Sens. Byron L. Dorgan (D-N.D.) and Ron Wyden (D-Ore.) said Doan politicized the agency, tried to give a no-bid job to a friend, "intervened" in a contract that could cost taxpayers millions and tried to curtail the ability of the agency's auditors to examine contracts.
"In a year she has, again and again, demonstrated that she is not willing to bring the objectivity that is necessary in the management of an agency with this kind of impact on the lives of our taxpayers and the American people," Wyden said at a Capitol Hill news briefing.
Scott Higham and Robert O'Harrow Jr. are the reporters that broke the story of how Tom Davis and his wife combine to profit from government contracts and hearings before the Government Reform Committee when Davis was the chair.
After the PowerPoint presentation, General Services Administration chief Lurita Alexis Doan allegedly asked how GSA employees could "help 'our candidates' in the next elections," according to statements that several participants provided to congressional investigators. But she testified last month before Waxman's committee, the House Oversight and Government Reform Committee, that she could not recall details of the PowerPoint presentation.
The Abramoff case proceeds also. Also in today's Post.
A former senior staffer on the House Transportation and Infrastructure Committee has agreed to plead guilty to conspiracy to defraud the public by steering potential clients and inside government information to disgraced lobbyist Jack Abramoff in return for cash, gifts and the promise of a high-paying job on K Street.
Mark Dennis Zachares admitted to prosecutors that he accepted more than $30,000 in tickets to 40 sporting events, a luxury golf trip to Scotland and $10,000 in cash from Abramoff and his lobbying team. He acknowledged providing them with information about the reorganization of the Homeland Security Department, federal disaster and highway aid, and maritime issues.
Zachares's case embodies two of Abramoff's hallmarks: seeking to place allies in government jobs so he could gain influence, and winning favors for clients by dangling lucrative lobbying jobs before congressional staffers.
For example, Rove and his top aides met each year with presidential appointees throughout the government, using PowerPoint presentations to review polling data and describe high-priority congressional and other campaigns around the country.
Some officials have said they understood that they were expected to seek opportunities to help Republicans in these races, through federal grants, policy decisions or in other ways.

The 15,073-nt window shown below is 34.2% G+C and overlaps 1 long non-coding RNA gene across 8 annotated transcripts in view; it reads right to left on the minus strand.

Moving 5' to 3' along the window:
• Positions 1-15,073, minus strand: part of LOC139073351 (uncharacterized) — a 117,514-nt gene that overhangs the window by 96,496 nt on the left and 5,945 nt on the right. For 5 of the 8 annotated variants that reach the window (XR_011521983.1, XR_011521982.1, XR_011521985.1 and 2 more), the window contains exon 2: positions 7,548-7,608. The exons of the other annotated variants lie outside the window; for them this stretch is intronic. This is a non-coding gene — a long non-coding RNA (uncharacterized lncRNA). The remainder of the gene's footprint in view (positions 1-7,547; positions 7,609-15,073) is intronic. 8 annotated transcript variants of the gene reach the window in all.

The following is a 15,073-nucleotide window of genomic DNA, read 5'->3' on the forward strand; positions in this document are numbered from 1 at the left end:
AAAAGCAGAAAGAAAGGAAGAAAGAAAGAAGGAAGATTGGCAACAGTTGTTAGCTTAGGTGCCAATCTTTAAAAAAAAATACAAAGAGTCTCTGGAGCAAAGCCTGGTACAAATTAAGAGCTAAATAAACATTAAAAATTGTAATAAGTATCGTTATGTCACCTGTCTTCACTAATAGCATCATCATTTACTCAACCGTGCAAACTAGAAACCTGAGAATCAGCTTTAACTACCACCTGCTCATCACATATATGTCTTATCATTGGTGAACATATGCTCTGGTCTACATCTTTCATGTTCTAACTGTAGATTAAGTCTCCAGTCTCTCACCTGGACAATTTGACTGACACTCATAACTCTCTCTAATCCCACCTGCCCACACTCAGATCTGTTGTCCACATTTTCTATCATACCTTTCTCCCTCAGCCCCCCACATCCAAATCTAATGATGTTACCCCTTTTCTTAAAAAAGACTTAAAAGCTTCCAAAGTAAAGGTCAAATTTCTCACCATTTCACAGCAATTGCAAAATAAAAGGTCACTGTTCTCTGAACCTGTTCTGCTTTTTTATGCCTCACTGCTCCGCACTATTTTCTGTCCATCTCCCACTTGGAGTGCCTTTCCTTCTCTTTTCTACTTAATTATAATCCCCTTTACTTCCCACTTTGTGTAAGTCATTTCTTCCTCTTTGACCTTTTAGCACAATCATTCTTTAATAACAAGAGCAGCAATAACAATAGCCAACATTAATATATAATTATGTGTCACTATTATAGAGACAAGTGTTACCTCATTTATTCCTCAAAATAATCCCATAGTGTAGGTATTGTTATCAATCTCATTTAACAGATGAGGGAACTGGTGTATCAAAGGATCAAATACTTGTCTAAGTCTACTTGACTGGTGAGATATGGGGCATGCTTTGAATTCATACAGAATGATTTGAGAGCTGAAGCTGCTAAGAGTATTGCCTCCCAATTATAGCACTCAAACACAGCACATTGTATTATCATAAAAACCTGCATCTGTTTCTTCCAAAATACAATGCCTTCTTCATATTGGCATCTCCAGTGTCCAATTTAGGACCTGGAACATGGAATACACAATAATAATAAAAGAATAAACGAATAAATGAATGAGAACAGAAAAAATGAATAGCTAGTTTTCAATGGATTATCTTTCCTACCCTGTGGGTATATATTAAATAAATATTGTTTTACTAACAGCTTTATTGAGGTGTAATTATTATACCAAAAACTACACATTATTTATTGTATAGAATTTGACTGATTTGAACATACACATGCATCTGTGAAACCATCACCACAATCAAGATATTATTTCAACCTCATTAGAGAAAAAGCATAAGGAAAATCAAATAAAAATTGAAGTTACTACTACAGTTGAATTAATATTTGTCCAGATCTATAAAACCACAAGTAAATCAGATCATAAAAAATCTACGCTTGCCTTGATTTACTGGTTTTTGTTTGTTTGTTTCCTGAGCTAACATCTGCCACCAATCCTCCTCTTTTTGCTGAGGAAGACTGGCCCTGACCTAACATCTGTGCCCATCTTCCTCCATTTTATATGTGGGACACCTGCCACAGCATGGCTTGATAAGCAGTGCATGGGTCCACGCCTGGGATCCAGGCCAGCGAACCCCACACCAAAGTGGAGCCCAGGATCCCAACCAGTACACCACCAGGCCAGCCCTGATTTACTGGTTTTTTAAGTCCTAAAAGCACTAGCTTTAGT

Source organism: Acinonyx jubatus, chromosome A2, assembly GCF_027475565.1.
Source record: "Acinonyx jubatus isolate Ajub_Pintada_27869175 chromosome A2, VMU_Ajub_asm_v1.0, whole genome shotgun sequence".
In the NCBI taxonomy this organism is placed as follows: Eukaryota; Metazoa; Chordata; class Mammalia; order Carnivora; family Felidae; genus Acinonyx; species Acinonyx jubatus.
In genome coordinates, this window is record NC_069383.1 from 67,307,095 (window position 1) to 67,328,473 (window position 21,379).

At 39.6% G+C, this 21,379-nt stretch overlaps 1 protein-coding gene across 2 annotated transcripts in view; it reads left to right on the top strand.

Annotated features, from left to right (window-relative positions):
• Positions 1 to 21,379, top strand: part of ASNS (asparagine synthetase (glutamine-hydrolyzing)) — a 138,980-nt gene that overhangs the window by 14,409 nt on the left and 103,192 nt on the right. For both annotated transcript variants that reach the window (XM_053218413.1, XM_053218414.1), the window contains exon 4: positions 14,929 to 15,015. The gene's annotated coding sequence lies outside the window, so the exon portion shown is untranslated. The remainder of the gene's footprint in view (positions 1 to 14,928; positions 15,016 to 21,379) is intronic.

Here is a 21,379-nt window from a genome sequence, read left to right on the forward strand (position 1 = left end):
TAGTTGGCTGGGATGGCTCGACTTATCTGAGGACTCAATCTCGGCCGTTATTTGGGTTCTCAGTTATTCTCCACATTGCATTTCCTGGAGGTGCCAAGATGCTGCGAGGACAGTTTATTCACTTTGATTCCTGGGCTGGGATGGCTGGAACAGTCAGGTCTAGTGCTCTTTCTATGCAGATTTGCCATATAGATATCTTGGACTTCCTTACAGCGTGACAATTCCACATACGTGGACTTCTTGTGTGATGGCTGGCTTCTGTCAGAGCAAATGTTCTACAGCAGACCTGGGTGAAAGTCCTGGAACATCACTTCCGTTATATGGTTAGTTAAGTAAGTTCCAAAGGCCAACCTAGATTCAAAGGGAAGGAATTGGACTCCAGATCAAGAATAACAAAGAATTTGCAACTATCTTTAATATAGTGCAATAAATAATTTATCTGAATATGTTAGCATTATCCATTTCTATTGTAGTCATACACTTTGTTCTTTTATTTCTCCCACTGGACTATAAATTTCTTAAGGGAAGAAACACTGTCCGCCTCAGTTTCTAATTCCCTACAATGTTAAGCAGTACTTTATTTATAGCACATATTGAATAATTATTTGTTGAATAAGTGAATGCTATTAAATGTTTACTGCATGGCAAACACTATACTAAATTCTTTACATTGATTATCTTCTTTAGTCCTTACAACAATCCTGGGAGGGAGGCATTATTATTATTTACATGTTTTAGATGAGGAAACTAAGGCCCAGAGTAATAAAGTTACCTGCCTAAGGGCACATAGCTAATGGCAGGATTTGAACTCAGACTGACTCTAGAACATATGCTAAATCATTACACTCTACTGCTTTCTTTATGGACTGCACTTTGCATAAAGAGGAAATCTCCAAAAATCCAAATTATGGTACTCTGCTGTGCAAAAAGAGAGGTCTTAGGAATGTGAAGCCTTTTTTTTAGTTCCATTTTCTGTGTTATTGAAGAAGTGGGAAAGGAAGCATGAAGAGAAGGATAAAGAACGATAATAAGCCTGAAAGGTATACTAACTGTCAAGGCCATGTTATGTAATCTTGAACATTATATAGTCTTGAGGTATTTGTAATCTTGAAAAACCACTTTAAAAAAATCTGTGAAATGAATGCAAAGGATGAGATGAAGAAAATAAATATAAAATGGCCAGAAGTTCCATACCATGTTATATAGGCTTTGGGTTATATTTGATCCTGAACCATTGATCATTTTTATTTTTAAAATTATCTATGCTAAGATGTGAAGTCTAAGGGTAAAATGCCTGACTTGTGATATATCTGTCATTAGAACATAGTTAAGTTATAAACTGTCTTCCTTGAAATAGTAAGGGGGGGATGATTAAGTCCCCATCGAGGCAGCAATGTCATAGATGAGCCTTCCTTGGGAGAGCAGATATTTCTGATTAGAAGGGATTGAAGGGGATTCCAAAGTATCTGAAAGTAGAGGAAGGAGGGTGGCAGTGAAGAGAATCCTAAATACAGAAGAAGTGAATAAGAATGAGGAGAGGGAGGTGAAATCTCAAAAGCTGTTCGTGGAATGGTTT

A former Interior Department official, Wayne R. Smith, who sat through briefings from Rove and his then-deputy Ken Mehlman, said that during President Bush's first term, he and other appointees were frequently briefed on political priorities.
"We were constantly being reminded about how our decisions could affect electoral results," Smith said.
"This is a big deal," Paul C. Light, a New York University expert on the executive branch, said of Bloch's plan. "It is a significant moment for the administration and Karl Rove. It speaks to the growing sense that there is a nexus at the White House that explains what's going on in these disparate investigations."
Citizens for Responsibility and Ethics in Washington (CREW) today sharply criticized the decision to allow the Office of Special Counsel (OSC) to launch a broad investigation into three brewing Administration scandals, alleging that the move "suggests the possibility that the White House is orchestrating a cover-up of its illegal and improper activities."
As RAW STORY noted earlier, the Los Angeles Times reported today that "the Office of Special Counsel is about to launch a sweeping investigation into Karl Rove's political operations."*** But as editor for The Nation David Corn noted, OSC head Scott Bloch, a presidential appointee, has been marred with scandal himself. The Washington Post reported in February that the Office of Personnel Management's inspector general has been investigating Bloch for alleged intimidation of career appointees. In May 2005, the Post reported on Bloch's refusal to enforce a discrimination ban within his office. And in April 2005, Bloch's office was accused of political bias.
White House officials conducted 20 private briefings on Republican electoral prospects in the last midterm election for senior officials in at least 15 government agencies covered by federal restrictions on partisan political activity, a White House spokesman and other administration officials said yesterday.
Prediction: In the end we'll find that Rove was having political work done on the taxpayer's dime at the agencies. (I don't mean briefings, but actual political work.)